That is one reason Texas is alone in gaining two congressional seats after this census. The Lone Star State and Florida, both of which receive a disproportionate amount of policy scorn from coastal elites, have gone from having essentially the same combined population as California in 1990 (29.9 million vs. 29.8 million) to opening up a commanding lead of 50.7 million to 39.5 million. At 2020 rates, Texas will catch California in population by 2035 or so.”
“There are two main ways that the US could increase overall population growth: by encouraging people to have more children or by increasing immigration levels.
On their own, pro-natalist policies have historically failed to increase birthrates in the kinds of numbers that would be required to stave off stagnant population growth. Internationally, research has shown that child allowances have led to slight, short-lived bumps in birthrates. From 2007 to 2010, Spain had a child allowance that led to a temporary 3 percent increase in birthrates, but that was mostly because more people decided to have children earlier, rather than have more of them. After the allowance was revoked, the birthrate decreased 6 percent.”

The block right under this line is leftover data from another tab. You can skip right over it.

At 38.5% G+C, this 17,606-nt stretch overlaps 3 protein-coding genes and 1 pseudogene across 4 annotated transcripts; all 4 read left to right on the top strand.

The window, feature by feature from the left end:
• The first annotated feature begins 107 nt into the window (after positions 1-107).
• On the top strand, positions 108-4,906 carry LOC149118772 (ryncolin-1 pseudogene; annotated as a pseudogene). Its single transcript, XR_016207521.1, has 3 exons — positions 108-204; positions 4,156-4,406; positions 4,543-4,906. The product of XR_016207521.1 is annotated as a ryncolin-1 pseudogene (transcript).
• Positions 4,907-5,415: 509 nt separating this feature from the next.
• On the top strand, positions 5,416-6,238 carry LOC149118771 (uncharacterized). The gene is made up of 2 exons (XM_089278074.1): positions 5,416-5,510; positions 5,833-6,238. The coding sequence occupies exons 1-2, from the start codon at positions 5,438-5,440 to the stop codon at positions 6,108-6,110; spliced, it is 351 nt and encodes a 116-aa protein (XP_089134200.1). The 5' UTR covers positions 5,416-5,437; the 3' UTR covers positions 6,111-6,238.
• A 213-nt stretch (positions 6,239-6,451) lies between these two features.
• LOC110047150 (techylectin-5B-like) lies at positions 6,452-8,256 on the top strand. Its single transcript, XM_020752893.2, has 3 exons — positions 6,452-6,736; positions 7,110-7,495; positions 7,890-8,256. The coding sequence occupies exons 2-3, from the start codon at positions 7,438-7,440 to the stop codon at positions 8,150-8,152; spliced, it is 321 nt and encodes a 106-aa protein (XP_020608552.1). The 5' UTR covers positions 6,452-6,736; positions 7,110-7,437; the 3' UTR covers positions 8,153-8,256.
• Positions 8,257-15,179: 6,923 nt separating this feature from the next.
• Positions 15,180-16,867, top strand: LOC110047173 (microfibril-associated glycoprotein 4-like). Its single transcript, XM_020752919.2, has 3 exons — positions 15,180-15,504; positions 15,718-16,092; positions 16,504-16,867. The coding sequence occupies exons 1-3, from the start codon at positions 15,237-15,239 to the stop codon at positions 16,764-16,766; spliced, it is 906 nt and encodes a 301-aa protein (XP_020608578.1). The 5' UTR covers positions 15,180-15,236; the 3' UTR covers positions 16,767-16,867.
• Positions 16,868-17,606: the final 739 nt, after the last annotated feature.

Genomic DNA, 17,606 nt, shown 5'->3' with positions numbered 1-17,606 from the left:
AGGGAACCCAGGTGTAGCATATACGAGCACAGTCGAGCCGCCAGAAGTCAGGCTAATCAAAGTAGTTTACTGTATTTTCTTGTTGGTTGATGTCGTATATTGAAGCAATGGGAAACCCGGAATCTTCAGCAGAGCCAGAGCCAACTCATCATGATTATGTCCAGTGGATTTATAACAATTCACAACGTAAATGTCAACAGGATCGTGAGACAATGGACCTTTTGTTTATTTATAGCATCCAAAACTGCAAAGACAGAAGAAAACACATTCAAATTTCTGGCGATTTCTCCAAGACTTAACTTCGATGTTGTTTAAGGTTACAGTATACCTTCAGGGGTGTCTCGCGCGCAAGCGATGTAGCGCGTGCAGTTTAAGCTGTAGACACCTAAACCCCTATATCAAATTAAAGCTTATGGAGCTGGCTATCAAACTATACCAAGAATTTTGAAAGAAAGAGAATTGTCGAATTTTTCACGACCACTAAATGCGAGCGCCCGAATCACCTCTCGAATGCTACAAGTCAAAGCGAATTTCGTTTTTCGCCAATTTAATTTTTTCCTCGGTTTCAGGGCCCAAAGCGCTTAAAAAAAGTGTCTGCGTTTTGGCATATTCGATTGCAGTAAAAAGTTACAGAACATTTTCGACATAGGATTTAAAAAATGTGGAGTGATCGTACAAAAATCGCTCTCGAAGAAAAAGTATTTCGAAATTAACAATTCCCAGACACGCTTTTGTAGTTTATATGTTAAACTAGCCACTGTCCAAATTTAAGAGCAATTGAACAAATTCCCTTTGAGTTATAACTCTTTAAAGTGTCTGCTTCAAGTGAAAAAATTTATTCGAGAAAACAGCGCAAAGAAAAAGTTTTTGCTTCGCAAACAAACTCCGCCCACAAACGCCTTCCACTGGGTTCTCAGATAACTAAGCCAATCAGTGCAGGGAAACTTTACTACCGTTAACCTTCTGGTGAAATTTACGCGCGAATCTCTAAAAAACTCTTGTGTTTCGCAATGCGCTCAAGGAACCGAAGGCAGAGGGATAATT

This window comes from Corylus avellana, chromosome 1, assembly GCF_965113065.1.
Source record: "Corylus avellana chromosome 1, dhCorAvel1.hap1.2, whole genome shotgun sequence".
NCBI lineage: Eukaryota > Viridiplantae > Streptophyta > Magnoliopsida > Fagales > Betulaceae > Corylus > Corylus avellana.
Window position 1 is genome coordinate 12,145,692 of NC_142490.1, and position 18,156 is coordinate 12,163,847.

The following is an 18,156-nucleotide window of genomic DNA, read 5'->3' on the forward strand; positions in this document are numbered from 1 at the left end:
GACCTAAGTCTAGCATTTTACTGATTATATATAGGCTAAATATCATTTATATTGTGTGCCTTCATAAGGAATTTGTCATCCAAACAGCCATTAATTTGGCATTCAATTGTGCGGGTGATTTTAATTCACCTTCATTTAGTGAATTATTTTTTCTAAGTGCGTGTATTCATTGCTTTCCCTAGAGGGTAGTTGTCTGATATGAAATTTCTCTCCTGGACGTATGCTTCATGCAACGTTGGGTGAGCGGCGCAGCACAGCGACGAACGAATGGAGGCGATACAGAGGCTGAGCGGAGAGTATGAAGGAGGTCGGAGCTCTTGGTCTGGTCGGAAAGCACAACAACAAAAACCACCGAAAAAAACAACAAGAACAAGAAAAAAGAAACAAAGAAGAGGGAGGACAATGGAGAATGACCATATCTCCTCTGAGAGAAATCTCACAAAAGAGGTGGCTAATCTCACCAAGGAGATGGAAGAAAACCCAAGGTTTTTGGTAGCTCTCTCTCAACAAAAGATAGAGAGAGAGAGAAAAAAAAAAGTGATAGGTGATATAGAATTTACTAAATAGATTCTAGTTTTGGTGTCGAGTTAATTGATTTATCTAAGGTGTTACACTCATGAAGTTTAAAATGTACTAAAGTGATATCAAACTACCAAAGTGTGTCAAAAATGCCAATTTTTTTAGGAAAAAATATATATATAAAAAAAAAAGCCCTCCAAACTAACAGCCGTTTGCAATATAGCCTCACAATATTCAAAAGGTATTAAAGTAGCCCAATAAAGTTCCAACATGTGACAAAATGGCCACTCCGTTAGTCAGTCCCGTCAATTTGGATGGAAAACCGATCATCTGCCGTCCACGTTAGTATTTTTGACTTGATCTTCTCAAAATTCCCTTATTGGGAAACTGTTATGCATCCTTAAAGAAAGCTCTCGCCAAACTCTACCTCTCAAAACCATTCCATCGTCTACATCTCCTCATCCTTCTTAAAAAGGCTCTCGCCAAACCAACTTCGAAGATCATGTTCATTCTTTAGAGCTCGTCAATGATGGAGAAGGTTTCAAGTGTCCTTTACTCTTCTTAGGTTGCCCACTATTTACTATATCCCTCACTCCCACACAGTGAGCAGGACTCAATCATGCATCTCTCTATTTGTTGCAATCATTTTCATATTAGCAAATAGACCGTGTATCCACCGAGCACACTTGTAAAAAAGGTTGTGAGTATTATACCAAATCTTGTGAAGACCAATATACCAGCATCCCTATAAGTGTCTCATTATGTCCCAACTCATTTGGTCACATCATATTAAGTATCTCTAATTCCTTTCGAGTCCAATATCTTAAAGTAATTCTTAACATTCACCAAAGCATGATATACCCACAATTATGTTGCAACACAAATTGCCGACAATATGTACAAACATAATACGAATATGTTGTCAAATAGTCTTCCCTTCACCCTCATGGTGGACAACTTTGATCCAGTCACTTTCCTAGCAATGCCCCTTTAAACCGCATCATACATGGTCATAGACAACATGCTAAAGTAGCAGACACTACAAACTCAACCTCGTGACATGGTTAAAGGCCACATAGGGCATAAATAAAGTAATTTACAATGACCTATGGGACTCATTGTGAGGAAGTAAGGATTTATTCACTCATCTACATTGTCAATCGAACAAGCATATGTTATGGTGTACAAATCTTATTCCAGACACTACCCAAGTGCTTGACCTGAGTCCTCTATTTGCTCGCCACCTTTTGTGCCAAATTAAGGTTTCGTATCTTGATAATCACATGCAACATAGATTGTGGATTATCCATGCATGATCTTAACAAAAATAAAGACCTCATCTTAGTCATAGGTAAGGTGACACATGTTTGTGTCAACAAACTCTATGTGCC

“Immigration is a much more reliable driver of population growth. The average age of newly arriving immigrants is 31, which is more than seven years younger than the median American, meaning that they could help replace an aging workforce. They are also more entrepreneurial, which encourages economic dynamism, and more likely to work in essential industries, such as health care, transportation, construction, agriculture, and food processing.
Immigrants may also help stave off regional population declines. Immigrants are more likely to settle in areas where foreign-born populations already live, which are typically large metro areas that have lost population in recent years. Frey found in a 2019 report that, of the 91 large metro areas that gained population since the beginning of the decade, 15 would have actually lost population were it not for immigration, including New York, Chicago, Detroit, and Philadelphia. In another 11 large metro areas, immigration accounted for more than half of their population growth.
Refugees are also more likely to settle in less dense population centers where housing costs are lower, possibly reinvigorating the nearly 35 percent of rural counties in the US that have experienced significant population loss in recent decades.
Raising immigration levels wouldn’t necessarily require a major reimagining of the US immigration system, though that might offer more flexibility to reevaluate immigration levels periodically — it could be accomplished by just increasing the caps on existing forms of visas and green cards.”